July 13, 2015 – Segment 1
Today in history, artist Frida Kahlo passed away, The Northwest Ordinance was signed laying the groundwork for the Westward expansion of the United States, and the New York Draft Riots broke out.
Transcript of this day in history included below.
This is Marc Steiner, and today is July 13th. Welcome to This Day In History.
“Marat we’re poor and the poor stay poor,” sung by Judy Collins from the great Peter Weiss movie and play Marat/Sade, a musical that detailed the power and the pain of the 1792 French Revolution. Jean Paul Marat was a leading revolutionary who wrote a powerful early treatise on slavery called “Chattel of Slavery,” which tied the trading and enslavement of Africans to the royal suppression of the masses. He suffered a horrible skin ailment, which made him dwell in a medicinal bath, where he was murdered in 1793, stabbed to death in his bathtub by Charlotte Corday.
Last Friday, we lost one of the world’s great actors, who was the first Arab actor to break the line of stereotype and roles. He was born Michel Demitri Chalhoub to an Egyptian Christian family but wanted a more Arab-sounding name, so he took the name under which he became internationally famous. Omar Sharif. Rest in peace.
After the US Constitution and the Declaration of Independence, one of the least talked about or understood of the original American documents is The Northwest Ordinance, which was signed today in 1789. After the Revolutionary War, the Americans set claim to all of the lands of the Northwest we now call Michigan, Ohio, Indiana, Illinois and Wisconsin as part of America. Before that, other states were claiming parts of that territory, but The Northwest Ordinance took that power away and gave it to the federal government. It banned slavery from the new territories, but allowed for runaway slaves to be re-enslaved, which laid the seeds of the confrontation between free and slave states over the future of the United States of America. It set the stage for Westward expansion, the supremacy of the federal government, and the Civil War to come.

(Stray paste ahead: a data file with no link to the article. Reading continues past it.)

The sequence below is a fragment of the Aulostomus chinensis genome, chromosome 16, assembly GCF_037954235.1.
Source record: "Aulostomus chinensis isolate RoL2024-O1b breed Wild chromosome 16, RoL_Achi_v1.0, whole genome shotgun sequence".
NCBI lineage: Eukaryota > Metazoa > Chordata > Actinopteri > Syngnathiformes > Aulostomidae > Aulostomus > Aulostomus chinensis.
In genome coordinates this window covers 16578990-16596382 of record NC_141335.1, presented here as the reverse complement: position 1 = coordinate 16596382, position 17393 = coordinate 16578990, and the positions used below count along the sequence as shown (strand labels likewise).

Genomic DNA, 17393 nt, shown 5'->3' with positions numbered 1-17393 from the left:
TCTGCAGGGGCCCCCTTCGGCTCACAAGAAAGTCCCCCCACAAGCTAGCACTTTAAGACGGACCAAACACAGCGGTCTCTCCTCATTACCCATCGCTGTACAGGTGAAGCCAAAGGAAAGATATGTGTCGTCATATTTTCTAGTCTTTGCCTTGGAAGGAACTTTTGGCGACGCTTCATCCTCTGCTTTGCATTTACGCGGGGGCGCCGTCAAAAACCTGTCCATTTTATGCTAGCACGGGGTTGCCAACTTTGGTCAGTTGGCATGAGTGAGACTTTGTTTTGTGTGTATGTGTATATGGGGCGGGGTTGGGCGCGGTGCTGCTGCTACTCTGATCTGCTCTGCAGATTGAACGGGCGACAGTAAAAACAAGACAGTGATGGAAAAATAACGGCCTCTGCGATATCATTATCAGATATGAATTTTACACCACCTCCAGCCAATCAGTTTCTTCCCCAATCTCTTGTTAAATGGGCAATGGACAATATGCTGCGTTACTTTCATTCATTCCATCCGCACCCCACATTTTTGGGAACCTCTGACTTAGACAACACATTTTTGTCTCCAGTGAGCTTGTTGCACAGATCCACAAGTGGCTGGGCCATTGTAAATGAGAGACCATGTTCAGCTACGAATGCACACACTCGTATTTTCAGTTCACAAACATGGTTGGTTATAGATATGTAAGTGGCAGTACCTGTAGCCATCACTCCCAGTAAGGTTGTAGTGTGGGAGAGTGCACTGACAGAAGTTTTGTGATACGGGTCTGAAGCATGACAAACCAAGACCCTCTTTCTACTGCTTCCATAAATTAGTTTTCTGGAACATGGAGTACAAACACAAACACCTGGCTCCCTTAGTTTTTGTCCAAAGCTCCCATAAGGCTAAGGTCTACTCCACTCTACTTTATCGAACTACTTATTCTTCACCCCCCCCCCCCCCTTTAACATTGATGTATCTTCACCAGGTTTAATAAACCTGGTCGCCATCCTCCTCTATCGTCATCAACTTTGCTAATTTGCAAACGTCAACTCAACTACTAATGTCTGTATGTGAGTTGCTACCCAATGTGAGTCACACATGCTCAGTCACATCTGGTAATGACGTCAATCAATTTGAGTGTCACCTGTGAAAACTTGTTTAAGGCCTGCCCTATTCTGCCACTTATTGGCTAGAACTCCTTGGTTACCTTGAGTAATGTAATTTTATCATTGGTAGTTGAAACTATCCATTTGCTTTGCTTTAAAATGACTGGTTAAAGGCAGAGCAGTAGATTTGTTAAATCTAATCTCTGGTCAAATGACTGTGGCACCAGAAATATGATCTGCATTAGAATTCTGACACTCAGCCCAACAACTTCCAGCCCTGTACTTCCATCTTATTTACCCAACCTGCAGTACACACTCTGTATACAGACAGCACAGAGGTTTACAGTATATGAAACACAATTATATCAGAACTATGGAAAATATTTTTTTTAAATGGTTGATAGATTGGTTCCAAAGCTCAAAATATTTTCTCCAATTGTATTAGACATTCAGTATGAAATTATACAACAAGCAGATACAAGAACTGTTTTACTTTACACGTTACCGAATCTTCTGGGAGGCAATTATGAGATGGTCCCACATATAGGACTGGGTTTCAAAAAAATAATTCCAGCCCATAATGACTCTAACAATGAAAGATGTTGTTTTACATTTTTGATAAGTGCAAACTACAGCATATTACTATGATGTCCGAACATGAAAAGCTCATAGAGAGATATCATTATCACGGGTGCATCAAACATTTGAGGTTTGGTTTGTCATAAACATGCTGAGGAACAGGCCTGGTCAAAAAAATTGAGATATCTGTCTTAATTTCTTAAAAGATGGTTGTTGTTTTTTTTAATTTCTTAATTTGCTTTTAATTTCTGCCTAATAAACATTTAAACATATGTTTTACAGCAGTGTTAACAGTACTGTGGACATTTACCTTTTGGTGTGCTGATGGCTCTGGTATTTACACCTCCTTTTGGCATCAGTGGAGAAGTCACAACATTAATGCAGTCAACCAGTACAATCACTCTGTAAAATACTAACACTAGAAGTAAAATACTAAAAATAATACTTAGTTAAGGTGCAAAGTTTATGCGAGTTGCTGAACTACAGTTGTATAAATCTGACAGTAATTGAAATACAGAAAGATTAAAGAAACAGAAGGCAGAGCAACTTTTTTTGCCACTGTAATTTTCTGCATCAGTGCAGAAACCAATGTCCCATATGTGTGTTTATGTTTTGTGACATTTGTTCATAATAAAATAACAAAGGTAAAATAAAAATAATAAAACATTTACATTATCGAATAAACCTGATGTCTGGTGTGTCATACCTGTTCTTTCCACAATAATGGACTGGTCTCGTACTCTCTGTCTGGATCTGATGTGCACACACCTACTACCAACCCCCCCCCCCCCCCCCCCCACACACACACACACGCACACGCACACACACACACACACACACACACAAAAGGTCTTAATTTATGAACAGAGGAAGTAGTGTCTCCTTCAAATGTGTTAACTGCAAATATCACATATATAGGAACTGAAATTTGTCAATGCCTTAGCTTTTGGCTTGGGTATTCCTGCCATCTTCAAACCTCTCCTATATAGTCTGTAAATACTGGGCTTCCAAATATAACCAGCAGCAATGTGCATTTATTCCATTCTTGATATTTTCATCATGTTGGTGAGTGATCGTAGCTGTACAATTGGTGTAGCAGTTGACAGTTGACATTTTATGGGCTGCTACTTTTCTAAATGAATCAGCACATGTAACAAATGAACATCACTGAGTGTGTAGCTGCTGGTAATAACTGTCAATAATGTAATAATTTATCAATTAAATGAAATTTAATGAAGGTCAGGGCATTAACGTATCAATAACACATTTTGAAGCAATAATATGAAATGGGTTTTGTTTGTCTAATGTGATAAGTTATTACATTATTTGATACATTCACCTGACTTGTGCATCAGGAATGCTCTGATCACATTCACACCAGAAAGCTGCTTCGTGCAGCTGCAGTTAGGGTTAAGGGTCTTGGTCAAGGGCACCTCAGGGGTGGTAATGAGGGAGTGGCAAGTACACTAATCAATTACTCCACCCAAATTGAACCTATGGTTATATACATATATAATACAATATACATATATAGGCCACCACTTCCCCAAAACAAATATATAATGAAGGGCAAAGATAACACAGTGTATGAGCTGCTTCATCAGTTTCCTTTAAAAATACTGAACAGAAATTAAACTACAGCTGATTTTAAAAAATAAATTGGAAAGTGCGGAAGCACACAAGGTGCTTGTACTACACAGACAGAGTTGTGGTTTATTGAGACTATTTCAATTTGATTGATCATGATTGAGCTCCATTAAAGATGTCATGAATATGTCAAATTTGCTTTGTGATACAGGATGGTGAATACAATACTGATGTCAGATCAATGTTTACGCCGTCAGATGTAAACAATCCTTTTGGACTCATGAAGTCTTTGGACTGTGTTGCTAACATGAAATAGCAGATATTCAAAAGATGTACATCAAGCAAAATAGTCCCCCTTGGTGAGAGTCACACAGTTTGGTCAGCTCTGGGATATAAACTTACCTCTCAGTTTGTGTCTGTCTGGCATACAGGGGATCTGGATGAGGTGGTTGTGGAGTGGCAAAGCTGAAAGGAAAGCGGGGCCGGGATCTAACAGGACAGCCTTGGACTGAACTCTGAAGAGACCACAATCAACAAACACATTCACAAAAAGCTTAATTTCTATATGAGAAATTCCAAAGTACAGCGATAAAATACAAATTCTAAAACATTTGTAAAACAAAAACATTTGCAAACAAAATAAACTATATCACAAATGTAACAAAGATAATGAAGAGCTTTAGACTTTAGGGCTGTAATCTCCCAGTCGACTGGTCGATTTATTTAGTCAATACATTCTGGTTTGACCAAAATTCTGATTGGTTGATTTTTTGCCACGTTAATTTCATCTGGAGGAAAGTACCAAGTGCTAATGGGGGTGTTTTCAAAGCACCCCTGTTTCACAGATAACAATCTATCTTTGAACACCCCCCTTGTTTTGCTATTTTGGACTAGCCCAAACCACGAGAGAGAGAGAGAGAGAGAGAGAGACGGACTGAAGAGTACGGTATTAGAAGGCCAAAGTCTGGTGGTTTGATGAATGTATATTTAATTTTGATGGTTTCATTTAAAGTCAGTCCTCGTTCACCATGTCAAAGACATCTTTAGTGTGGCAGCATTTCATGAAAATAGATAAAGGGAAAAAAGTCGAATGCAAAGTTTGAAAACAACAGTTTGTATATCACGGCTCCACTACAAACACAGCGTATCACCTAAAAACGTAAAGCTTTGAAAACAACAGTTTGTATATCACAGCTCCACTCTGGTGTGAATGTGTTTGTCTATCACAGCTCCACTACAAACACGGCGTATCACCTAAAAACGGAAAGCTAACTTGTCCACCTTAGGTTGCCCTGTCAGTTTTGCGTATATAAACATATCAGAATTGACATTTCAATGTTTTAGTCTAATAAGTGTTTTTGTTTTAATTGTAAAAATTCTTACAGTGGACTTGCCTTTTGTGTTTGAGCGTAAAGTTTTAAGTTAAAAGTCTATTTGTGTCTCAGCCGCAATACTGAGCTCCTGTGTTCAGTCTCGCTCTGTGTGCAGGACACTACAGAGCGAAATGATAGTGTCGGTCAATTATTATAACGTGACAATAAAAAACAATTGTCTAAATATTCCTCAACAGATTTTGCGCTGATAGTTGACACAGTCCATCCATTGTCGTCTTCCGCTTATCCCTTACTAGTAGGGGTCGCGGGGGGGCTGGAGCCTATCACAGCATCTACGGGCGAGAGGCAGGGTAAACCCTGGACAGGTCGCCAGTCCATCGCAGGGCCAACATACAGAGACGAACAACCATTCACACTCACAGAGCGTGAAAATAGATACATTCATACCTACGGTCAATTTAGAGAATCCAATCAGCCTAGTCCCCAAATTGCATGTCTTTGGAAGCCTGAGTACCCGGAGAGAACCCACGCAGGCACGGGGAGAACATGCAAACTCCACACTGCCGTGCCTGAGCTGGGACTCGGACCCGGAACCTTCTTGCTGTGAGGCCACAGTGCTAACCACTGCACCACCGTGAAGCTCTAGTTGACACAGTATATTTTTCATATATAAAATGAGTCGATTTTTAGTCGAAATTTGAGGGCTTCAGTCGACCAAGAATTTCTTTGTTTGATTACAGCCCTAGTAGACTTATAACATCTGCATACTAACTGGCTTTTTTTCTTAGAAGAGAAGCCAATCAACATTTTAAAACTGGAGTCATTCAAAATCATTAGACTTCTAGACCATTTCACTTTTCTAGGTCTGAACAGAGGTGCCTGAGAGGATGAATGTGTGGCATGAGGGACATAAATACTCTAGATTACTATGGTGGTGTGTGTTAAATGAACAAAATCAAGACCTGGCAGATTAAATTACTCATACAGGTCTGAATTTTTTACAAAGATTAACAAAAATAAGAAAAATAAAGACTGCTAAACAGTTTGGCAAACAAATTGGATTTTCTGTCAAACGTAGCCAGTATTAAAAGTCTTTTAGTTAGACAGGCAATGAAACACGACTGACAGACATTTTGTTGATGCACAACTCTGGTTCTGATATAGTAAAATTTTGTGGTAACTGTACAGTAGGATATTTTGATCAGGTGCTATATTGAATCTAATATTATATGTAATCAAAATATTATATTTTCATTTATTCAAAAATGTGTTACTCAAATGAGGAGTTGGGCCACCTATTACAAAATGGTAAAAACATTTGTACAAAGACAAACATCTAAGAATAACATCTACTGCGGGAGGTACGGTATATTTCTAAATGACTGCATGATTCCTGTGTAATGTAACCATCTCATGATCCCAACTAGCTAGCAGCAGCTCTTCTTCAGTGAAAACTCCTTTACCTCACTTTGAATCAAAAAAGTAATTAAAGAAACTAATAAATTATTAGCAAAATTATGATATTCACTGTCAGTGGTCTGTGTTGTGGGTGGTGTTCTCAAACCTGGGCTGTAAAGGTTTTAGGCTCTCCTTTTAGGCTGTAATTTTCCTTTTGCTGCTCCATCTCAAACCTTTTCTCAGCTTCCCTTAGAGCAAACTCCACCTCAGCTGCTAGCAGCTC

The New York Draft Riots, which took place today in 1863, ostensibly erupted because of a draconian draft that drafted white men up to 45 years of age into the Union Army. The wealthy could buy their way out of it. Violence erupted, but there is a backstory we do not always pay attention to. New York City Democrats had been riling up German and Irish communities with the idea that the Emancipation Proclamation and the end of slavery meant that freed Blacks would come to New York and take their jobs. So when the riots broke out, the first attacks were on the draft boards, but that soon shifted. Thousands in the white mob attacked an African-American orphanage, looting and burning it. And after five days of mayhem, 11 Blacks, many on the docks, were lynched. Homes of abolitionists were attacked, the Confederacy cheered, and Blacks fled New York, leaving that state with the lowest black population since 1820 … but things soon turned and the abolitionists took control.
And the lights went out in New York in 1977 in the midst of an intense heat wave when the city was facing an economic crisis. This was also the time that the serial killer Son of Sam was stalking the streets. Lightening hit three transformers, the entire city went dark, the subways stopped, stranding thousands beneath the city, over a thousand stores were looted, and 3,800 people were arrested. It was chaos and total mayhem until the power went back on the next morning. Consolidated Edison, the New York power company, was cited because they did not prevent the blackout. New York City Mayor Abe Beame lost the election because he could not keep the lights on or keep the town calm in the midst of disaster.